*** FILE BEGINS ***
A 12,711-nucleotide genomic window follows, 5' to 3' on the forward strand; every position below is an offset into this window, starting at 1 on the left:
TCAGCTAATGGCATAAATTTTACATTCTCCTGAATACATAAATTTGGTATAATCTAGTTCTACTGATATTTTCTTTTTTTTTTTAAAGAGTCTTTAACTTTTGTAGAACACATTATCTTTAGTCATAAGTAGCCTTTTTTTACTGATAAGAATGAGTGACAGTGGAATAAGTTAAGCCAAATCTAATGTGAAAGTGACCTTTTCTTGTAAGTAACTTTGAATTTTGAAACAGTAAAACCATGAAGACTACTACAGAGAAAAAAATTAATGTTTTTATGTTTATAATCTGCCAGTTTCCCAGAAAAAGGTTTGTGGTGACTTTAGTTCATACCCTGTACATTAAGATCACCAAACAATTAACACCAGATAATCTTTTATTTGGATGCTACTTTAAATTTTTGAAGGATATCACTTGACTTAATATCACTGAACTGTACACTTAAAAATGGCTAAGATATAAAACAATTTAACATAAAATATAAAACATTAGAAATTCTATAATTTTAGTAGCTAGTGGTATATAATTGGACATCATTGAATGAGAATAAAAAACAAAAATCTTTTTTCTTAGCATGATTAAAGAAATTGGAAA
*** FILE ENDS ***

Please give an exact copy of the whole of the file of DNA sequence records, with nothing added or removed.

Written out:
A 12,711-nucleotide genomic window follows, 5' to 3' on the forward strand; every position below is an offset into this window, starting at 1 on the left:
TCAGCTAATGGCATAAATTTTACATTCTCCTGAATACATAAATTTGGTATAATCTAGTTCTACTGATATTTTCTTTTTTTTTTTAAAGAGTCTTTAACTTTTGTAGAACACATTATCTTTAGTCATAAGTAGCCTTTTTTTACTGATAAGAATGAGTGACAGTGGAATAAGTTAAGCCAAATCTAATGTGAAAGTGACCTTTTCTTGTAAGTAACTTTGAATTTTGAAACAGTAAAACCATGAAGACTACTACAGAGAAAAAAATTAATGTTTTTATGTTTATAATCTGCCAGTTTCCCAGAAAAAGGTTTGTGGTGACTTTAGTTCATACCCTGTACATTAAGATCACCAAACAATTAACACCAGATAATCTTTTATTTGGATGCTACTTTAAATTTTTGAAGGATATCACTTGACTTAATATCACTGAACTGTACACTTAAAAATGGCTAAGATATAAAACAATTTAACATAAAATATAAAACATTAGAAATTCTATAATTTTAGTAGCTAGTGGTATATAATTGGACATCATTGAATGAGAATAAAAAACAAAAATCTTTTTTCTTAGCATGATTAAAGAAATTGGAAA